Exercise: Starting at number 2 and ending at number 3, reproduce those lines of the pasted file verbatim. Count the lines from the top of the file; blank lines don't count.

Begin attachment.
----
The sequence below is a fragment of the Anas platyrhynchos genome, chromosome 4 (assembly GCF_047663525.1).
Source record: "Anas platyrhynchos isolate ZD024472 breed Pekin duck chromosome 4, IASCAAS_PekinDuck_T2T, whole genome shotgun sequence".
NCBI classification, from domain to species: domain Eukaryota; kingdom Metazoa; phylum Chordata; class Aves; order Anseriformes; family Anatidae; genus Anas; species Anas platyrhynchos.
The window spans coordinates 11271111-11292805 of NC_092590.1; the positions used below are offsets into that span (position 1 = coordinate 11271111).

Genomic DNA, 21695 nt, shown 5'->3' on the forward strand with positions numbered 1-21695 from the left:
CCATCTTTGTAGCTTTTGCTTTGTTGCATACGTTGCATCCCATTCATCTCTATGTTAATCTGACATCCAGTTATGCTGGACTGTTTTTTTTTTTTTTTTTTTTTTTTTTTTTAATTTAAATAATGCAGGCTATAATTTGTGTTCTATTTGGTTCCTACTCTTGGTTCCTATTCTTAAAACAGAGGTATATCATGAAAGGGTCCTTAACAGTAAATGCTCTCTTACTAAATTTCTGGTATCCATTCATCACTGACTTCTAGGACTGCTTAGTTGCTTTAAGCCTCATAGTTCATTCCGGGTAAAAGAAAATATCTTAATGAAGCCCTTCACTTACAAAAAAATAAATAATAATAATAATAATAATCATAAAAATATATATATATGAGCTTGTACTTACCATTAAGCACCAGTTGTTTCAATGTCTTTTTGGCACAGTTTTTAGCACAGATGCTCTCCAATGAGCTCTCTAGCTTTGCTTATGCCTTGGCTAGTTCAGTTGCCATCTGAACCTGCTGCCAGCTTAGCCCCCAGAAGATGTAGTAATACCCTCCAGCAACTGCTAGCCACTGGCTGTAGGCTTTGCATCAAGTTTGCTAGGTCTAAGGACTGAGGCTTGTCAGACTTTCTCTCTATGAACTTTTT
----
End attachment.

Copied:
Source record: "Anas platyrhynchos isolate ZD024472 breed Pekin duck chromosome 4, IASCAAS_PekinDuck_T2T, whole genome shotgun sequence".
NCBI classification, from domain to species: domain Eukaryota; kingdom Metazoa; phylum Chordata; class Aves; order Anseriformes; family Anatidae; genus Anas; species Anas platyrhynchos.